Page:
Elena Dmitrievna Diakonova a.k.a. Gala Dali



Artists are fickle, except when they’re not, and then their lovers are. Elena Dmitrievna Diakonova was born in Tatarstan, Russia to a family of intellectuals — as a kid she hung out with future poet Marina Tsvetaeva. (Tsvetaeva would write in 1938 “I have no need of holes / for ears, nor prophetic eyes: / to your mad world there is / one answer: to refuse!” and three years later hang herself).

Diakonova was a schoolteacher and she married painter Paul Eluard in 1917. In 1929, Eluard, who hung out with Max Ernst and Andre Breton, took Diakonova — who was by then calling herself Gala — to meet a surrealist painter named Salvador Dali.

Gala and Salvador fell hotly in love and Gala broke it off with Eluard, though they remained friends. Salvador Dali painted his new bride over and over, and she doted on him and managed his career.

Salvador had a phobia for vaginas (he was a virgin, in all likelihood, when he met Gala) and so, though they stayed glued together all their lives, Gala satisfied her boisterous sexual appetitie elsewhere. She had affairs with anyone she wanted, and she wanted mostly young male artists. Salvador, who proclaimed Gala the source of his sanity and inspiration, encouraged her extramarital frolicking. When Gala Dali died in 1982, her husband buried her on the grounds of the castle he’d bought for her. Salvador said Gala would never die, and maybe he’s right: her myspace page says she’s 101 and living in Girona, Barcelona.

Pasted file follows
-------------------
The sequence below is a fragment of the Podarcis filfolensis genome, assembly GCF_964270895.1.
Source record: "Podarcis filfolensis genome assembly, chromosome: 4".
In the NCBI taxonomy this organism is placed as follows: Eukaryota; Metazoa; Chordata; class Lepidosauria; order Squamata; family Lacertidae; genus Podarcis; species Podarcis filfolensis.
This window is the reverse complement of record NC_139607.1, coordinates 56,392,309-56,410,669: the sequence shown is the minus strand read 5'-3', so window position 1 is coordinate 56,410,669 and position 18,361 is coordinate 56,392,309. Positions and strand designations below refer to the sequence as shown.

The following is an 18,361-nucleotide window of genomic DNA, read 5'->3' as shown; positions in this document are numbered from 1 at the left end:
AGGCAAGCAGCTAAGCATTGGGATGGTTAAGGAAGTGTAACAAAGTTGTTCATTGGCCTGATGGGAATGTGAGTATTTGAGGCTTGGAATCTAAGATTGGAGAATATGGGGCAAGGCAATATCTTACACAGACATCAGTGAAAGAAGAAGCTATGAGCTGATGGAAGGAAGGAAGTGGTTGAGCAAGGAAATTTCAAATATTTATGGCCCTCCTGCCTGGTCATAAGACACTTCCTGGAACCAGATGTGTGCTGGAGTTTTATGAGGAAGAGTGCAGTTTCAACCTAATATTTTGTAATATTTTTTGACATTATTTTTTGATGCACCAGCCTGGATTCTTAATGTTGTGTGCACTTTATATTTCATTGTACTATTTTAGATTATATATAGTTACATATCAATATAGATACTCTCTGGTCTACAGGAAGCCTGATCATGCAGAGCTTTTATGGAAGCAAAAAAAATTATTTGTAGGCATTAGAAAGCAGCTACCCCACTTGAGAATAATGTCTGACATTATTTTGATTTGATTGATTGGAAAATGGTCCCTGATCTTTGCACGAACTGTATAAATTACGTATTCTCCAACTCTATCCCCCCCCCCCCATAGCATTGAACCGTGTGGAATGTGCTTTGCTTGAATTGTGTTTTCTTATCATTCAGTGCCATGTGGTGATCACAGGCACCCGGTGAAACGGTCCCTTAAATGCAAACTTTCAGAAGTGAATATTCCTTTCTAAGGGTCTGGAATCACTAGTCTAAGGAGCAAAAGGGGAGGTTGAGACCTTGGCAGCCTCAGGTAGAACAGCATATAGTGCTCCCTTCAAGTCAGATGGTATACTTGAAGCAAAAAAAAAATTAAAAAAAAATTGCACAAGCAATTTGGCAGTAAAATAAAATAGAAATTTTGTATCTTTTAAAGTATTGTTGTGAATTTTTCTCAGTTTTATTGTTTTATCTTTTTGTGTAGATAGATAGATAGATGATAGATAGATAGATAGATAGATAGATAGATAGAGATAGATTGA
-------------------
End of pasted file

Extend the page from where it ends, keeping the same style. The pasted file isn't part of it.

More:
Jesse Nathan is an editor at McSweeney’s and the managing editor of the Best American Nonrequired Reading. His poetry and essays have appeared or are forthcoming in jubilat, the American Poetry Review, the San Francisco Chronicle, and the Nation. He was born in Berkeley, grew up in Kansas, and lives now in San Francisco. More from this author →